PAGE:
In the wake of major worldwide events over the past several years, fleet owners are contending with inflation, soaring fuel prices and considerable hikes in the cost of raw materials. All these factors drive up the Total Cost of Ownership, or TCO, of each truck. Tracking and reducing TCO is an excellent way to future proof your fleet management౼ and chances are, you’re already calculating it, even if you don’t know it!
What is TCO and is it relevant for all fleet models?
Regardless of fleet size, every fleet owner can benefit from tracking and optimising Total Cost of Ownership, or TCO to manage their business expenses. Once you’re able to understand the concept of TCO and accurately quantify it, the benefits will follow. While an industry-wide TCO standard does not exist, most fleet owners tend to include the same costs in their calculation.
Zoom in on TCO
The TCO of your truck considers several financial line items that you likely already track ౼ driver salaries, maintenance, fuel and tyre price, for example. When these operating costs are compiled with the vehicle purchase price and every other direct or indirect cost related to the vehicle over its entire lifecycle, that is TCO.
tyre life cycle
Why should your company calculate TCO of your tyre?
While it’s true that tyres represent just 5% of a truck’s overall TCO, they substantially impact several other areas. First, the real cost of tyres is generally calculated by including the cost per mile or kilometre, or the mileage you can get out of each tyre.
Choosing tyres with better first life longevity and fitments that can be regrooved and retreaded for multiple lives in service, improves the cost and thus the overall TCO. But beyond that, in a market with fluctuating and higher than normal fuel prices, tyres play a critical role in reducing fuel consumption ౼ the second largest contributor to TCO.
Therefore, in most cases, choosing a cheaper tyre with better cost per mile or kilometre may cost less up front, but investing a little bit more in a high quality tyre with lower rolling resistance, for example, will lower tyre TCO in the long run.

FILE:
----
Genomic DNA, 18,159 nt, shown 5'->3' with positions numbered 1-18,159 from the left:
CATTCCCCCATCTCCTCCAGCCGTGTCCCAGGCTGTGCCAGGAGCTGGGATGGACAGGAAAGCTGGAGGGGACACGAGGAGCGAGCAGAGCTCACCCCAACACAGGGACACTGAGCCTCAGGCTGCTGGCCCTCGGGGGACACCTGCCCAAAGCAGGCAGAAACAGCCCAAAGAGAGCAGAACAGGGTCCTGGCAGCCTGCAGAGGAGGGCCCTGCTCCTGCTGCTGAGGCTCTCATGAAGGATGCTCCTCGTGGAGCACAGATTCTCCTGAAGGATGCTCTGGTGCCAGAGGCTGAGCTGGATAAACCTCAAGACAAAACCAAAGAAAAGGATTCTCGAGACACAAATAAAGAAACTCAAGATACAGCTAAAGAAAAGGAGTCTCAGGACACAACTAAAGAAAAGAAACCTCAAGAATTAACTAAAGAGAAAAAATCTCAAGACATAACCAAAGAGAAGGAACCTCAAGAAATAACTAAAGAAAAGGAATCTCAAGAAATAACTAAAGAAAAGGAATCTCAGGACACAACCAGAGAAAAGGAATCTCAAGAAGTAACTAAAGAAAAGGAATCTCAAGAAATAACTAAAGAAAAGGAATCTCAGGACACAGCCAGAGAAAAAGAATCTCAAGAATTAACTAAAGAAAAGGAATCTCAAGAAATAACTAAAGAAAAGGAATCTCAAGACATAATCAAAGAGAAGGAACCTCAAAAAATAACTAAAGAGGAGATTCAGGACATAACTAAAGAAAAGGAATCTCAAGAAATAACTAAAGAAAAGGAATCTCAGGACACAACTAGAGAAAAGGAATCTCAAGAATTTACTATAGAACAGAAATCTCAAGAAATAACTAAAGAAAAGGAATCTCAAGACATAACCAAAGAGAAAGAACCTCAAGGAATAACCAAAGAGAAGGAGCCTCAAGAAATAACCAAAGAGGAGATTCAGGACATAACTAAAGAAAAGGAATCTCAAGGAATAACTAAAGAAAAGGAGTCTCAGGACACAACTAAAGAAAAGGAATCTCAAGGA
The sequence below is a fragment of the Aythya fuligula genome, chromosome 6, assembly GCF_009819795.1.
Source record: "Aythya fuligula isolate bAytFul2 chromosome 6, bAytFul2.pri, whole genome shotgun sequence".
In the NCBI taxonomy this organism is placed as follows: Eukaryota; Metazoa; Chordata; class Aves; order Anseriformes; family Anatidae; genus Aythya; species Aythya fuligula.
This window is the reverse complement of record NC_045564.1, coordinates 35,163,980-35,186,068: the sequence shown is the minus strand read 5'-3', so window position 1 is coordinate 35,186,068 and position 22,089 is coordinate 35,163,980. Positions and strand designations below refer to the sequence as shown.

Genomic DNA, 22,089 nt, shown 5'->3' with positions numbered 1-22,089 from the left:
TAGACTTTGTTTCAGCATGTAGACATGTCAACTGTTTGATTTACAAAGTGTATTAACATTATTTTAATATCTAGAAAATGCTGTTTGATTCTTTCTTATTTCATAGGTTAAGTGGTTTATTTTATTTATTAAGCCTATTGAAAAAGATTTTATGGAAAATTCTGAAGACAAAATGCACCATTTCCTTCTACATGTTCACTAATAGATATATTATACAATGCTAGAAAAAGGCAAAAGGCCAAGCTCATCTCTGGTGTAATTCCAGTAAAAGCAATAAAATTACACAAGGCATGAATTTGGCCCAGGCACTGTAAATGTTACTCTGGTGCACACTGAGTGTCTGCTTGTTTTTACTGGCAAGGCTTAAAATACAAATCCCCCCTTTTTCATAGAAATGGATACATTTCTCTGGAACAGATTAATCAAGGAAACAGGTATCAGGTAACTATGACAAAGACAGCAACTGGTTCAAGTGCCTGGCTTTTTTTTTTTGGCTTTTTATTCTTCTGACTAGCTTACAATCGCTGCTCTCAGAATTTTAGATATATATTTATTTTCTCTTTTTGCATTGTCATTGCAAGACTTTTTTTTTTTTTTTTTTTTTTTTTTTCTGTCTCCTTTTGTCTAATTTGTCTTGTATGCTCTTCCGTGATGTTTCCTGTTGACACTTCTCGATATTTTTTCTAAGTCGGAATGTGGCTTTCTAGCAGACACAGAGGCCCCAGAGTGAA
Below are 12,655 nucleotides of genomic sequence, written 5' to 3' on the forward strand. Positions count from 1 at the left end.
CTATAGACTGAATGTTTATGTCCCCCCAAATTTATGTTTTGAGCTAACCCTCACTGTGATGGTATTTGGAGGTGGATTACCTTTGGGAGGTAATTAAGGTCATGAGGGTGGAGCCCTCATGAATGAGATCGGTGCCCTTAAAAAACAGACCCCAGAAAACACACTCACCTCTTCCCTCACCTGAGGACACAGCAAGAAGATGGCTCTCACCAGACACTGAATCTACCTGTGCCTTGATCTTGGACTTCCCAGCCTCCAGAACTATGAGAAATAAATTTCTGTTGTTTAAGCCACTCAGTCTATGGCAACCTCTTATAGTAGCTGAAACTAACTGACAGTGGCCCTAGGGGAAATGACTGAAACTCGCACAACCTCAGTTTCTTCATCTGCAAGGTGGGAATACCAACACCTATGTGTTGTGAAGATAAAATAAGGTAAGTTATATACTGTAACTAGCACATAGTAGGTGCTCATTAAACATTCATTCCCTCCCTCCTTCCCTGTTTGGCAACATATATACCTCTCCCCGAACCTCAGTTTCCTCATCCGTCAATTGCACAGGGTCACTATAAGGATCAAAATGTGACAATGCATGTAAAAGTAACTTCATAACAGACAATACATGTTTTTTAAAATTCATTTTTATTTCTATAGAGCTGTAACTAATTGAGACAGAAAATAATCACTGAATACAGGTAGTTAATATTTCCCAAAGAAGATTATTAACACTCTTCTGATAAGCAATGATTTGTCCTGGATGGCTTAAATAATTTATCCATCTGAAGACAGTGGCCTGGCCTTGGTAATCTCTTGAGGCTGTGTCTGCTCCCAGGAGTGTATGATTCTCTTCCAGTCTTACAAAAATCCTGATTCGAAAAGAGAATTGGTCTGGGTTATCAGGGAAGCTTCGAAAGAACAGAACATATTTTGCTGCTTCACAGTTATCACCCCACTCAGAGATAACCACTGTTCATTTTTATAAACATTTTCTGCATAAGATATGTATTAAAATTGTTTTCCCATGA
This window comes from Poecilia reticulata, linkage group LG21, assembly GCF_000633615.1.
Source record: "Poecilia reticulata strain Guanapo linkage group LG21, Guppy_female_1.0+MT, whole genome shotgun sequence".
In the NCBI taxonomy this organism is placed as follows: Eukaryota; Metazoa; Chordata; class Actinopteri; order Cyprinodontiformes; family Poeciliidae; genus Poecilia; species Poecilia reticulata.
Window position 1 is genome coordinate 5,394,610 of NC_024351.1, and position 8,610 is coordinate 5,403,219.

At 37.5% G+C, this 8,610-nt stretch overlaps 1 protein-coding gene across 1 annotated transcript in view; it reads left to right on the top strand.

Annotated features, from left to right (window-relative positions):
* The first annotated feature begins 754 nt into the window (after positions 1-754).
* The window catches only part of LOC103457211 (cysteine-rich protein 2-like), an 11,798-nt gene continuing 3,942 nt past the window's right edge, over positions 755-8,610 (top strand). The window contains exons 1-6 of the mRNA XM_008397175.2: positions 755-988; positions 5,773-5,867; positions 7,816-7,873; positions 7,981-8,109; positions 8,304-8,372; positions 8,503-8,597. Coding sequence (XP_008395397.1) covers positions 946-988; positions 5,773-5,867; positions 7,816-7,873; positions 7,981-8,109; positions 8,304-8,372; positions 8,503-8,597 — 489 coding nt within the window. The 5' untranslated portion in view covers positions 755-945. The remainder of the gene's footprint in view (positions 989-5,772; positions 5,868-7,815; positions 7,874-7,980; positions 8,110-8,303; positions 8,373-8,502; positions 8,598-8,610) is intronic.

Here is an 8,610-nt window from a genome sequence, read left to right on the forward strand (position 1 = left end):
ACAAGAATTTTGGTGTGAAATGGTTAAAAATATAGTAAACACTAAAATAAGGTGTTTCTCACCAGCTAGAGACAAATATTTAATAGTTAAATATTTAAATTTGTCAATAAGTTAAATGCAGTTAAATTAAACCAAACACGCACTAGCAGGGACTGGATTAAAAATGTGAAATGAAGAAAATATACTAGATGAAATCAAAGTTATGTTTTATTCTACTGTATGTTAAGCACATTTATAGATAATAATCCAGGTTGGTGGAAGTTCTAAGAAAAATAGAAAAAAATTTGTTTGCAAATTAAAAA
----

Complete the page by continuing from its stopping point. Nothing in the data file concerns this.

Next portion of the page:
Why? Because the amount of money saved at the pump over time far exceeds initial savings.
To see how much you can save, use our fuel calculator!
TCO analysis: how does it work?
At Michelin, we calculate tyre-related TCO as: the cost per mile or kilometre plus its resulting fuel consumption. The latter is incredibly important to consider.
For example, with rolling resistance, the fact that a tyre slows a vehicle down as it rolls over a surface, can account for as much as one-third of the fuel consumption required to travel from point A to point B. In other words, the higher the rolling resistance, the more fuel is needed and the higher the overall TCO. Choosing the right tyre, therefore, can reduce tyre-related TCO by as much as one-third.
In addition to impacting rolling resistance, taking TCO into account by investing in high quality tyres can reduce breakdowns, downtime and associated costs, whilst also reducing maintenance and repair costs and even enhancing a fleet’s perceived image.
FAQ - Total Cost of Ownership
Overall truck TCO takes into account:
-The purchase or rental price of the vehicle
-Maintenance and repairs
TYRE-RELATED TCO = TYRE COST + BREAKDOWNS + MAINTENANCE AND REPAIRS + FUEL COST DUE TO TYRE CHOICE
TCO looks beyond the purchase price of a vehicle or tyre and considers every factor that directly or indirectly impacts costs related to the vehicle over its entire life cycle.
Whether you have one truck or a fleet of thousands, regularly tracking and analysing TCO can help fleet owners select the most cost-effective offers, define the most pertinent strategy and improve business profitability.
 Ducker worldwide report_ VEHICLE MAINTENANCE COSTS & PAINS_ Michelin Community – December 2017
 Understand the basis of TCO- Michelin White paper, P9
car going fast on a road by night